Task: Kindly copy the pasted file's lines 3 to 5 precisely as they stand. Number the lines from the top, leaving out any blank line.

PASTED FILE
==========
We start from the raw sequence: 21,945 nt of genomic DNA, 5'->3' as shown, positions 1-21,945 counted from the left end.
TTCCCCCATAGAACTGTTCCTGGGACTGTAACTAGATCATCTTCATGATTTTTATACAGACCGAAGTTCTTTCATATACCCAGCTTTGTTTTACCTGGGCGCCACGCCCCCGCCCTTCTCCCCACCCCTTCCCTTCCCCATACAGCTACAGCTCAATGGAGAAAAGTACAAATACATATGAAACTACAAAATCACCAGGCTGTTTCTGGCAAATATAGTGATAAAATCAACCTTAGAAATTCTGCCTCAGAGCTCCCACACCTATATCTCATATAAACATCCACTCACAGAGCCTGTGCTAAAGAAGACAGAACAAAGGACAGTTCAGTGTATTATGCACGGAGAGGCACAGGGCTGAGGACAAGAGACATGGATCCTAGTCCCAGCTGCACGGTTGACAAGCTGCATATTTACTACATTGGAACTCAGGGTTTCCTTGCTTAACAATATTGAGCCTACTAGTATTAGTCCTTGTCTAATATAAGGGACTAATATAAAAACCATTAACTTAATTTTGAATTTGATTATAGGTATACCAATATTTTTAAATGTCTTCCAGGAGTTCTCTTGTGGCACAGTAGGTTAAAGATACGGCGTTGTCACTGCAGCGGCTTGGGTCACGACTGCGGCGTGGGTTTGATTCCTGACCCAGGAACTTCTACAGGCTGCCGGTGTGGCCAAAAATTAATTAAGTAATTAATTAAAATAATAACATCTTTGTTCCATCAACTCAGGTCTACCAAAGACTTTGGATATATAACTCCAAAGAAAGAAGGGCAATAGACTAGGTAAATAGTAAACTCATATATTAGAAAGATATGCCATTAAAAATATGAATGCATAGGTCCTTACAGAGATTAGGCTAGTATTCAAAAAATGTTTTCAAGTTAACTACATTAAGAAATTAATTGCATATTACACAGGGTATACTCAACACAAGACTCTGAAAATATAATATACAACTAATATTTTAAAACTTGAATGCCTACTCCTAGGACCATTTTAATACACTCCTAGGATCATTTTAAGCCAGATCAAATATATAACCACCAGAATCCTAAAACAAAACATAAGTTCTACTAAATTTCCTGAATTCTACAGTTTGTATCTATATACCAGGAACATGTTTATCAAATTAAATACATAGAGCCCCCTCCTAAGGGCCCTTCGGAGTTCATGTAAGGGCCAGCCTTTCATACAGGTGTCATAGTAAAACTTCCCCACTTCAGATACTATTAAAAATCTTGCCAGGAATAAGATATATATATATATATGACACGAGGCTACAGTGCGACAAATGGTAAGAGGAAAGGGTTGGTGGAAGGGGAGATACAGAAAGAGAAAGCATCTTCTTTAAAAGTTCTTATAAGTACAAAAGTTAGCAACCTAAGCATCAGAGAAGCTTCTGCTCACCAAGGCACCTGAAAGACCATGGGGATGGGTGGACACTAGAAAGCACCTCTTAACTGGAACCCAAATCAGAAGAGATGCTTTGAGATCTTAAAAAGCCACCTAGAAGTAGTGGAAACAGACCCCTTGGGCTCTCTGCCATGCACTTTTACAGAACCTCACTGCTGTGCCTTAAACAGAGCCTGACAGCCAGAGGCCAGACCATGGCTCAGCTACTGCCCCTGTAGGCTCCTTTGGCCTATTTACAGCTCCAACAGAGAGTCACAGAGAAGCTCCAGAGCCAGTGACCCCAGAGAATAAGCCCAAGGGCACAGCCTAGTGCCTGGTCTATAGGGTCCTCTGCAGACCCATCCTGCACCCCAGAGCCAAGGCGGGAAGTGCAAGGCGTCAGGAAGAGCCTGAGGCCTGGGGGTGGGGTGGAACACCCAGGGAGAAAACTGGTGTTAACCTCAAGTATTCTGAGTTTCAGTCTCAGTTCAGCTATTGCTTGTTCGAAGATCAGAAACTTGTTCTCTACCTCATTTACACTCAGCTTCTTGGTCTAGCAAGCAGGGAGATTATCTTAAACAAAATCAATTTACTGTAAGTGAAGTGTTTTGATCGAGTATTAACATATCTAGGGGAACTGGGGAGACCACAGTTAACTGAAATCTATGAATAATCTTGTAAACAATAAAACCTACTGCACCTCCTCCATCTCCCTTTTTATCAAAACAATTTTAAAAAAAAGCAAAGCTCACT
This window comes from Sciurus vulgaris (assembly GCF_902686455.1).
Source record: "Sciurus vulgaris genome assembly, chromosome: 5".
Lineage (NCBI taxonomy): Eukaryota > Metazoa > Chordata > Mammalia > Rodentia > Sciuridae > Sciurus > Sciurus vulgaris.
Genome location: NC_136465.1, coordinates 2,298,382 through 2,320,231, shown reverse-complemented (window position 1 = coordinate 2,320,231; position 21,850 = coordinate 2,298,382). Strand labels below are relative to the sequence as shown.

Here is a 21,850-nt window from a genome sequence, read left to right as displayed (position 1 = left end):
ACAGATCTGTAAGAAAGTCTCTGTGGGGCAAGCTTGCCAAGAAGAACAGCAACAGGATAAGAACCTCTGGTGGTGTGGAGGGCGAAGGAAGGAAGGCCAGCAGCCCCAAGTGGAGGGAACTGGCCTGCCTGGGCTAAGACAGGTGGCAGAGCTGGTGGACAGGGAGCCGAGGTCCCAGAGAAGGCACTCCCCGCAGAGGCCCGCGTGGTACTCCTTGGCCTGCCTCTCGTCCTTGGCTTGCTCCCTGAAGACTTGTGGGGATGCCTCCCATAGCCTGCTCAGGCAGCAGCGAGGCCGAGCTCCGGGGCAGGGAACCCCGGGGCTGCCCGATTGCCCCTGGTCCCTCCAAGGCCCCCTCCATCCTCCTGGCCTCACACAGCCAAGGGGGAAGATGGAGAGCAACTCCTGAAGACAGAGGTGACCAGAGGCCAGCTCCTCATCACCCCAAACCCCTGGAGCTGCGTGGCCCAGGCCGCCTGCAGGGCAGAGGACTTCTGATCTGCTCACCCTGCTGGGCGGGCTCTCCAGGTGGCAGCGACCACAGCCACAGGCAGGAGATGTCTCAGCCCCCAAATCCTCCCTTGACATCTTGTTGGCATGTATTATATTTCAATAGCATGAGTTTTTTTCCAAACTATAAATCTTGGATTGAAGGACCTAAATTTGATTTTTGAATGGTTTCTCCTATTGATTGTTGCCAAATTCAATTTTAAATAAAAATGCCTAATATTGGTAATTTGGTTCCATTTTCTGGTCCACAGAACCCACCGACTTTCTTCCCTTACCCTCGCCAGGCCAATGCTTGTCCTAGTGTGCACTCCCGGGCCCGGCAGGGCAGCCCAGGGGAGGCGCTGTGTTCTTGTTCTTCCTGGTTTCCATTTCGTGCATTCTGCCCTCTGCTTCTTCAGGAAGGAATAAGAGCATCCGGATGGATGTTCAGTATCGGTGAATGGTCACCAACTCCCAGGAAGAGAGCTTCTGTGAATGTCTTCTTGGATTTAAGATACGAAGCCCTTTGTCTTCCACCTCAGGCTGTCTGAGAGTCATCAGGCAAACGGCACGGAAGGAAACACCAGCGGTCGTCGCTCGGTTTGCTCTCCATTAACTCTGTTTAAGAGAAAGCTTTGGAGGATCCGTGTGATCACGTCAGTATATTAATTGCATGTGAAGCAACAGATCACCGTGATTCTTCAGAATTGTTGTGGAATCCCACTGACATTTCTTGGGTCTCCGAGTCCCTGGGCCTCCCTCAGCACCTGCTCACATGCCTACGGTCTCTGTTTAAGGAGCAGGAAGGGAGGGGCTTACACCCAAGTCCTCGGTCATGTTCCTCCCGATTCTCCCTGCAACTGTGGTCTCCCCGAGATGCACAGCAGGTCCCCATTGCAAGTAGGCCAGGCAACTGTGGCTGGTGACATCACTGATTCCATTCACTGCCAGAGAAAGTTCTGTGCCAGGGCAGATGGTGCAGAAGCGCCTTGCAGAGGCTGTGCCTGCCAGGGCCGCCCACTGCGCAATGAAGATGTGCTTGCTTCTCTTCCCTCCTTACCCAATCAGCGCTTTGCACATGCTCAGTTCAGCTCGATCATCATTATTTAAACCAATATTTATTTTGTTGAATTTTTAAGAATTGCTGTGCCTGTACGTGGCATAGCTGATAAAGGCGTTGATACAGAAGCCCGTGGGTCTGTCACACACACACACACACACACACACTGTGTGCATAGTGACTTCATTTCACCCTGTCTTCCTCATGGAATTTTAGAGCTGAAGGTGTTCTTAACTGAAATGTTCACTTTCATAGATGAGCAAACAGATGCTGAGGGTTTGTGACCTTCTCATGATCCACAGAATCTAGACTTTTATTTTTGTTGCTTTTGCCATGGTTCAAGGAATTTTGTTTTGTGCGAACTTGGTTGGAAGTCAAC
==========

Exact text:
This window comes from Sciurus vulgaris (assembly GCF_902686455.1).
Source record: "Sciurus vulgaris genome assembly, chromosome: 5".
Lineage (NCBI taxonomy): Eukaryota > Metazoa > Chordata > Mammalia > Rodentia > Sciuridae > Sciurus > Sciurus vulgaris.